The 2012 Republican nominee will technically be selected by delegates chosen by primary voters and caucus participants across the country. Of course, a potentially far more consequential vetting process is well under way: the invisible primary, in which party elites, interest group leaders, and major fundraisers size up aspiring candidates and consider whom to back. Their decisions have the power to make or break a candidacy.
Here is a sampling of some of the lesser-known, yet still critical, players in the key, early primary and caucus states of Iowa, New Hampshire, and South Carolina.
Bob Vander Plaats: Despite failing in his three runs for governor, Vander Plaats wields tremendous sway among the social conservatives who tend to dominate Iowa’s Republican caucuses. Hoping for his imprimatur, a parade of candidates (declared and undeclared) have traveled the state with him: Gingrich, Pawlenty, Santorum, Bachmann—even libertarian Ron Paul. In 2008, he was Mike Huckabee’s state campaign chairman; this time around, he’ll be looking for candidates to impress him with their staunch opposition to gay marriage and abortion.
David Roederer: Roederer served as Iowa chair for George W. Bush’s 2004 re-election campaign and John McCain’s 2008 campaign. While not a member of the Christian conservative crowd, he commands influence as a respected strategist and adept fundraiser. Although initially unmoved by McCain, Roederer signed onto his campaign after a meeting in which the senator impressed with his mastery of foreign affairs.
Joni Scotter: A retired agriculture economist, Scotter is one of the hyper-dedicated Republican activists who hold the key to success in the state’s caucus. Many of the party’s presidential aspirants have met with her—an unofficial requirement for viability, as Pawlenty learned the hard way when he failed to talk with her after a speech. (He’s since made amends, repeatedly.) More of a fiscal than a social conservative, she backed Romney in 2008, but is in no hurry to sign on with him again. After all, as she told the Los Angeles Times, another candidate “might sweep me off my feet.”
Ovide Lamontagne: After narrowly losing a 2010 Republican Senate primary as the Tea Party candidate, Lamontagne has emerged as a de facto kingmaker for Republican presidential hopefuls. Making an appearance as a headliner at one of his Granite Oath PAC house parties is practically a requirement for candidates hoping to appeal to the state’s conservative grassroots. In 2008, Lamontagne was a Romney man. He’s uncommitted so far this time around, but has said he plans to make an endorsement by Thanksgiving.
Jerry DeLemus: A former Marine and homebuilder by trade, DeLemus’s political activism was limited until a few years ago when, outraged at the state of the economy, he co-founded a local Tea Party group. Capping his rapid rise in the movement, he took over in January as chairman of Granite State Patriots Liberty PAC, an umbrella organization for the state’s many Tea Party and 9/12 groups. He is regularly sought out by many of the presidential hopefuls and their staffs and has hosted several during their visits to the state.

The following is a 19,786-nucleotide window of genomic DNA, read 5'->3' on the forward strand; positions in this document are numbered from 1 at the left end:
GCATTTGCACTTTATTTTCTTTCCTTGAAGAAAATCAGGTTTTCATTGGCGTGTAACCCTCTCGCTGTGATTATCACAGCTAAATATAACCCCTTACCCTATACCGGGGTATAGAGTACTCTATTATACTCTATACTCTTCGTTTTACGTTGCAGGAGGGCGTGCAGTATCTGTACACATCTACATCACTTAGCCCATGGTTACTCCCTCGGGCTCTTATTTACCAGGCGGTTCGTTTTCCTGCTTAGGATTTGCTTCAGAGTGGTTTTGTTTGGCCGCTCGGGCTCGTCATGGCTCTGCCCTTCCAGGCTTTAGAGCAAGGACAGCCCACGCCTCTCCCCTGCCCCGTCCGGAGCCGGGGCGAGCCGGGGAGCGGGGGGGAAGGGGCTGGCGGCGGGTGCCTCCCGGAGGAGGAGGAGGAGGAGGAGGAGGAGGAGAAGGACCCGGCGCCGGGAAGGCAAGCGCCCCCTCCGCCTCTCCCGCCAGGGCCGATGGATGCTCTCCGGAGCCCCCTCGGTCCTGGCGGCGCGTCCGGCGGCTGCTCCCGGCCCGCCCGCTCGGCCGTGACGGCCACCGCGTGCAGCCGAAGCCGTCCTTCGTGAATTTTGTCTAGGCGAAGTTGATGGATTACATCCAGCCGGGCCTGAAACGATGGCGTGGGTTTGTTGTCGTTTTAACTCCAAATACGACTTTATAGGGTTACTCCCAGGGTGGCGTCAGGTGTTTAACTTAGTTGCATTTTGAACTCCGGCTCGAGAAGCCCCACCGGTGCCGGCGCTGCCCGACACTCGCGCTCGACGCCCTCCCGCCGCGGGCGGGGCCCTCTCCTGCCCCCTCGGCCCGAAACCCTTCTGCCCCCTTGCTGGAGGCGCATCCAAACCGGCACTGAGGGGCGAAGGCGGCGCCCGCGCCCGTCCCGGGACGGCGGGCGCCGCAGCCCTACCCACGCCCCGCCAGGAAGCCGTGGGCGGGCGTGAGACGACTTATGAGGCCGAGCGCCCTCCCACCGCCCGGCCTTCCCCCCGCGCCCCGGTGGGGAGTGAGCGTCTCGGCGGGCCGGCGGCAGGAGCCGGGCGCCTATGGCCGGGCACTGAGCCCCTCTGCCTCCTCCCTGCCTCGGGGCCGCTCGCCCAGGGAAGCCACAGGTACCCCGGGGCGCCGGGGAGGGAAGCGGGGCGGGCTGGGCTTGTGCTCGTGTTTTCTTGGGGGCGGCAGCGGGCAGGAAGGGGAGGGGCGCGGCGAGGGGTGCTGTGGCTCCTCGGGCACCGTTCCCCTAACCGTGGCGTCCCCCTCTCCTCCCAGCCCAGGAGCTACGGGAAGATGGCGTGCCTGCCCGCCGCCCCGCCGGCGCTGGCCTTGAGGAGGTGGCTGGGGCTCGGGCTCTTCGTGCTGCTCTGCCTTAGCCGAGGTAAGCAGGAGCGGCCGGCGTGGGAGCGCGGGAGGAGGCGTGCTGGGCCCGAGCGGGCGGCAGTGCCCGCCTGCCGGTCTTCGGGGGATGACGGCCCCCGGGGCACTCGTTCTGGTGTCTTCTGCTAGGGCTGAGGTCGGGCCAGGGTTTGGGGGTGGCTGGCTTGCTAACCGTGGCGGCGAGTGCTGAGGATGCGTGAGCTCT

Andrew Hemingway: Perhaps the most prominent Republican activist in New Hampshire under the age of thirty, Hemingway became chairman of the Republican Liberty Caucus of New Hampshire last year. He was responsible for getting talented state-level legislative candidates on the ballot in 2010, and many freshman lawmakers have him to thank for their victory. Hemingway has met recently with several Republican 2012 aspirants, but has yet to lend his support to any candidate. One he is disinclined to support: Mitt Romney, whose Massachusetts healthcare plan is a deal breaker.
Barry Wynn: A former chairman of the state Republican Party, Wynn is close to U.S. Sen. Jim DeMint, having served as finance co-chairman for his 2010 campaign. In 2008, however, he chaired Rudy Giuliani’s primary campaign, splitting with DeMint, who was a vocal Romney supporter. This time around, he told C&E, he would like to avoid another awkward difference of opinion with the senator. As of May, he had met with Gingrich, Santorum, and Bachmann.
Alexia Newman: For more than two decades, Newman has been director of Spartanburg’s Carolina Pregnancy Center, whose fundraisers have been attended by at least one notable 2012er: Rick Santorum. She has said that she will not make an endorsement, but, as a prominent leader in the state’s powerful pro-life movement, positive words from her can carry a great deal of weight. After meeting with Santorum in February, for instance, she told the Spartanburg Herald-Journal: “I’m real impressed with the senator—his intellect, his love for life . . . I would be pleased if he did run.”
Karen Floyd: The chairwoman of the state Republican Party until last month, Floyd is an expert fundraiser who is well liked, well connected, and highly energetic. She ignited controversy in January when, while still chair, she met privately with Haley Barbour at her consulting firm, The Palladian Group. She went on to host meet-and-greets with activists for Bachmann and Santorum in February. In 2008, she worked for Giuliani, but has yet to commit to a candidate for 2012.